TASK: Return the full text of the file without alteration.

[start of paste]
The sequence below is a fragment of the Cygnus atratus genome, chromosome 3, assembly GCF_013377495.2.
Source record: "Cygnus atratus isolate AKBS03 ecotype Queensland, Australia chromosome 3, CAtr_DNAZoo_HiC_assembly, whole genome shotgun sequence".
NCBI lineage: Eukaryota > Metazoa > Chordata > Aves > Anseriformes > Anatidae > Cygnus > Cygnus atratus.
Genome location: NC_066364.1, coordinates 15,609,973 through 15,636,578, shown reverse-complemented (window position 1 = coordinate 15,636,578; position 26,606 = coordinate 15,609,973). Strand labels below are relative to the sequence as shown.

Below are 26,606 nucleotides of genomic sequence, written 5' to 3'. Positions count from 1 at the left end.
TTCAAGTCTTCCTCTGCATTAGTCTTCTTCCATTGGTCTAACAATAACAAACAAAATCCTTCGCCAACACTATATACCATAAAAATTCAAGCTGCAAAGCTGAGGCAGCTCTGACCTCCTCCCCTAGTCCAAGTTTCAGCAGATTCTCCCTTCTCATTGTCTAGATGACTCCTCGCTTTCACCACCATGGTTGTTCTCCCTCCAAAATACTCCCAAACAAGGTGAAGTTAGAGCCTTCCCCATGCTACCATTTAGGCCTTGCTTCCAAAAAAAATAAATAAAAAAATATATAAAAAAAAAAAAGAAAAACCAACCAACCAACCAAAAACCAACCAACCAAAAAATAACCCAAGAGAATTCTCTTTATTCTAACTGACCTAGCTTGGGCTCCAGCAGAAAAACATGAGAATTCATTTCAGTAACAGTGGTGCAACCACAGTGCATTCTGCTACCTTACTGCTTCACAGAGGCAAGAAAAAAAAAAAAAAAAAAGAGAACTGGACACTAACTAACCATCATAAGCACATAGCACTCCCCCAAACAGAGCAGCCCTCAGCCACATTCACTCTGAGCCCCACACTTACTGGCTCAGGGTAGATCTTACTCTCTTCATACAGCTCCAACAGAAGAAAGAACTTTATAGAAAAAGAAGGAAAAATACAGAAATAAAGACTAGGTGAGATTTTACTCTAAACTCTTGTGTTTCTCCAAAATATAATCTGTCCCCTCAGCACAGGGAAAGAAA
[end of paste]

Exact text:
The sequence below is a fragment of the Cygnus atratus genome, chromosome 3, assembly GCF_013377495.2.
Source record: "Cygnus atratus isolate AKBS03 ecotype Queensland, Australia chromosome 3, CAtr_DNAZoo_HiC_assembly, whole genome shotgun sequence".
NCBI lineage: Eukaryota > Metazoa > Chordata > Aves > Anseriformes > Anatidae > Cygnus > Cygnus atratus.
Genome location: NC_066364.1, coordinates 15,609,973 through 15,636,578, shown reverse-complemented (window position 1 = coordinate 15,636,578; position 26,606 = coordinate 15,609,973). Strand labels below are relative to the sequence as shown.

Below are 26,606 nucleotides of genomic sequence, written 5' to 3'. Positions count from 1 at the left end.
TTCAAGTCTTCCTCTGCATTAGTCTTCTTCCATTGGTCTAACAATAACAAACAAAATCCTTCGCCAACACTATATACCATAAAAATTCAAGCTGCAAAGCTGAGGCAGCTCTGACCTCCTCCCCTAGTCCAAGTTTCAGCAGATTCTCCCTTCTCATTGTCTAGATGACTCCTCGCTTTCACCACCATGGTTGTTCTCCCTCCAAAATACTCCCAAACAAGGTGAAGTTAGAGCCTTCCCCATGCTACCATTTAGGCCTTGCTTCCAAAAAAAATAAATAAAAAAATATATAAAAAAAAAAAAGAAAAACCAACCAACCAACCAAAAACCAACCAACCAAAAAATAACCCAAGAGAATTCTCTTTATTCTAACTGACCTAGCTTGGGCTCCAGCAGAAAAACATGAGAATTCATTTCAGTAACAGTGGTGCAACCACAGTGCATTCTGCTACCTTACTGCTTCACAGAGGCAAGAAAAAAAAAAAAAAAAAAGAGAACTGGACACTAACTAACCATCATAAGCACATAGCACTCCCCCAAACAGAGCAGCCCTCAGCCACATTCACTCTGAGCCCCACACTTACTGGCTCAGGGTAGATCTTACTCTCTTCATACAGCTCCAACAGAAGAAAGAACTTTATAGAAAAAGAAGGAAAAATACAGAAATAAAGACTAGGTGAGATTTTACTCTAAACTCTTGTGTTTCTCCAAAATATAATCTGTCCCCTCAGCACAGGGAAAGAAA